SPRINGFIELD, Mo. -- On this Live, Life, Well we're looking at ways to help your kids feel more grateful. Some call the latest generation the 'scene' generation. They need speed, convenience, entertainment, nurturing and they feel entitlement.
We talked to Doctor Jennifer Baker about ways to help kids feel more grateful. She used the common example of children wanting a cell phone.
As a parent, you can ask what's it going to cost and who has the best deal? Make them do some research.
Then, ask them what kind of work would you be willing to do to earn the phone? It could be walking the dog, mowing the lawn or washing their own laundry.
The process makes your child feel grateful when they finally get the phone and less entitled to own one.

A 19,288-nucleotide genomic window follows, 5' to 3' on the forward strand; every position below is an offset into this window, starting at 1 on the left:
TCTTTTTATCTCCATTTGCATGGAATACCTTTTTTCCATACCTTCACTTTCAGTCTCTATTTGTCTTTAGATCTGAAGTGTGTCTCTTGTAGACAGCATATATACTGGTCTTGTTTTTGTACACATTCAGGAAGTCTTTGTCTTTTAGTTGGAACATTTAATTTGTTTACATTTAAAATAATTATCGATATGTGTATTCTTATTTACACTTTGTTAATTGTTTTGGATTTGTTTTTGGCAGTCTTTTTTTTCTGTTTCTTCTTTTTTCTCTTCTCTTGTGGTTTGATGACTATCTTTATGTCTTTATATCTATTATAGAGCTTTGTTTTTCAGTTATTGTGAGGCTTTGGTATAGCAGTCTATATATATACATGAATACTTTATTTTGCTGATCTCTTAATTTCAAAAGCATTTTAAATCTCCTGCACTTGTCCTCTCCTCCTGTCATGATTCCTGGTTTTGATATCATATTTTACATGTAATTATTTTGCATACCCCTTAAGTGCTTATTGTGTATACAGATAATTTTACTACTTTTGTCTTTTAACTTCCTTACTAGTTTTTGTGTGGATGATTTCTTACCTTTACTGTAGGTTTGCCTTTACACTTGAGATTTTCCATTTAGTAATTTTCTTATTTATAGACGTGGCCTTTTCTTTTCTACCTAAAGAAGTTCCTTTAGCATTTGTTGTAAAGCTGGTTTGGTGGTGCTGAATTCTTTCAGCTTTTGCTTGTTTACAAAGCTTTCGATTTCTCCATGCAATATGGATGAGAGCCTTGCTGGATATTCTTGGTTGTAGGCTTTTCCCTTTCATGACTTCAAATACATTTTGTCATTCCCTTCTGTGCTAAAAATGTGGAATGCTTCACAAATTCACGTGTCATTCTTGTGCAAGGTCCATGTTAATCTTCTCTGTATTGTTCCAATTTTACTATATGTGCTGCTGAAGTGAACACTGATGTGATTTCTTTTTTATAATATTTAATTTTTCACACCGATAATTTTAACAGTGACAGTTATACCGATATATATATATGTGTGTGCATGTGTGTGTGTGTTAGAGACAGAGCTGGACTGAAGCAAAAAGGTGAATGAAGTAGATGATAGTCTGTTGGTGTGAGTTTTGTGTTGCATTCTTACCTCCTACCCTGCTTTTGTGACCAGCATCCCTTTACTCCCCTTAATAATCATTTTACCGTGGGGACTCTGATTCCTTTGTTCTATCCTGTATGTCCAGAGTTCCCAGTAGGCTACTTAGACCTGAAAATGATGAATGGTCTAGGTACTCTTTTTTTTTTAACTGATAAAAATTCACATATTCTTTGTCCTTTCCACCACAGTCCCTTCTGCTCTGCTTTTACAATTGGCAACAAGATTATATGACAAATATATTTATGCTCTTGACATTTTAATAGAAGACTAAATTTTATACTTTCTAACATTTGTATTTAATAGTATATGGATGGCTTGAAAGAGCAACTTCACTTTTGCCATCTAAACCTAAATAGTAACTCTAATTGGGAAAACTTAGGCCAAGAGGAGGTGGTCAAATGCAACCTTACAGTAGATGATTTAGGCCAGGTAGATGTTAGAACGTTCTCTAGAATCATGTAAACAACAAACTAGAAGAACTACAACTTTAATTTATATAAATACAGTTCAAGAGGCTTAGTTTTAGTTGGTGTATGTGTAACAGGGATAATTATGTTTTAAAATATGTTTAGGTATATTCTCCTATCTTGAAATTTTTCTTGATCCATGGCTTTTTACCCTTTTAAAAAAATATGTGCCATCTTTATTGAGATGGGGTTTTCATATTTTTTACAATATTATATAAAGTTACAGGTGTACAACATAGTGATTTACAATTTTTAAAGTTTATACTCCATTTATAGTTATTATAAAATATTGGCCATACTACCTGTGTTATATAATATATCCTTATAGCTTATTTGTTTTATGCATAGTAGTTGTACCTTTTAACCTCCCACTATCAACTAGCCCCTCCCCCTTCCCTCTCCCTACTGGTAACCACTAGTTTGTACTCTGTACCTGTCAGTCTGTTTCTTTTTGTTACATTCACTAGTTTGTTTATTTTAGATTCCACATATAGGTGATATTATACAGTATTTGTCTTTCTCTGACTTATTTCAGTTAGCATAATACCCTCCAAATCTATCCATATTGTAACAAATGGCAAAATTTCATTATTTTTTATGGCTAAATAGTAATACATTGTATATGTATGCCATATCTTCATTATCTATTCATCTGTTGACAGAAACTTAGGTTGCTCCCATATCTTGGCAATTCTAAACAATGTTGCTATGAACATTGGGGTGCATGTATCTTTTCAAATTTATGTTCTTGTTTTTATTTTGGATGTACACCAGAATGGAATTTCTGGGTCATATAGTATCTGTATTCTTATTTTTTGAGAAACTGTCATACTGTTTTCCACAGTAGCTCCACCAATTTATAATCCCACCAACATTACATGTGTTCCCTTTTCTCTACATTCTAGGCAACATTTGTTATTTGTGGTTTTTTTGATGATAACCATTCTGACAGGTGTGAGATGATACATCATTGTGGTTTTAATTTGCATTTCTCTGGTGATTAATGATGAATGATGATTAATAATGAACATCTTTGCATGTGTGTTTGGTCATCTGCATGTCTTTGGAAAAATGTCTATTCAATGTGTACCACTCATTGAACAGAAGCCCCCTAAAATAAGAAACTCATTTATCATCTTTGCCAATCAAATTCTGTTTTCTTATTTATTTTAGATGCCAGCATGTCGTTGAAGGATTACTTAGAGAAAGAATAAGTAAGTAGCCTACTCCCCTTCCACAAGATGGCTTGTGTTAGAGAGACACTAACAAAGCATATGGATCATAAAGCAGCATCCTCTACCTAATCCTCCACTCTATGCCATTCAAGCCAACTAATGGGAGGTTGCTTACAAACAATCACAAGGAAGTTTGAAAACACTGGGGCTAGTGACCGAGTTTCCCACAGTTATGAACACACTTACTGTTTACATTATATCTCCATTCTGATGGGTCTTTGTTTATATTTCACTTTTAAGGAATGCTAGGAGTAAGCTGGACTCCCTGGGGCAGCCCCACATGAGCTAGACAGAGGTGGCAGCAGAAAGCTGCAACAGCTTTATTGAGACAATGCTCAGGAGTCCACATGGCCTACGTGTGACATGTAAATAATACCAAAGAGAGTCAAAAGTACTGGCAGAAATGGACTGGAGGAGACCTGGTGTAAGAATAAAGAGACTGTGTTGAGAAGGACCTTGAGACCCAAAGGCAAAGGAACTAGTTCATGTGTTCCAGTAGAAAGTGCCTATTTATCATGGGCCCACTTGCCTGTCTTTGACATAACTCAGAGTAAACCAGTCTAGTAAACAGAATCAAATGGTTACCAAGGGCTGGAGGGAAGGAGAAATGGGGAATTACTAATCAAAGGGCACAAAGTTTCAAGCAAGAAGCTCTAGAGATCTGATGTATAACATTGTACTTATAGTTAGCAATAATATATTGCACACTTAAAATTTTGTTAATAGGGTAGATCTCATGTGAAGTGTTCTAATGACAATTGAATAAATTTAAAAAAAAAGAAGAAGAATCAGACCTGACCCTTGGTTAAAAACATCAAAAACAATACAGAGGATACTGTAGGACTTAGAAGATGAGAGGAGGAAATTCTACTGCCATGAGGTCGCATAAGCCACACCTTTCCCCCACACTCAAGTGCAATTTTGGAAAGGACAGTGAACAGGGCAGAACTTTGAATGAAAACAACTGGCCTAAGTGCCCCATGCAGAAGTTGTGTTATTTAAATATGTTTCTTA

An entitled child may not appreciate the expense of the technology.
"The problem is that when we start thinking in this way we feel less grateful for our life. Our world becomes very small and all about us and we're usually not very happy or content then which then affects feelings of depression and anxiety," explains Dr. Jennifer Baker.
If the child does work around the house, pay them what you think is fair for the job. Then, give them praise for a job well-done.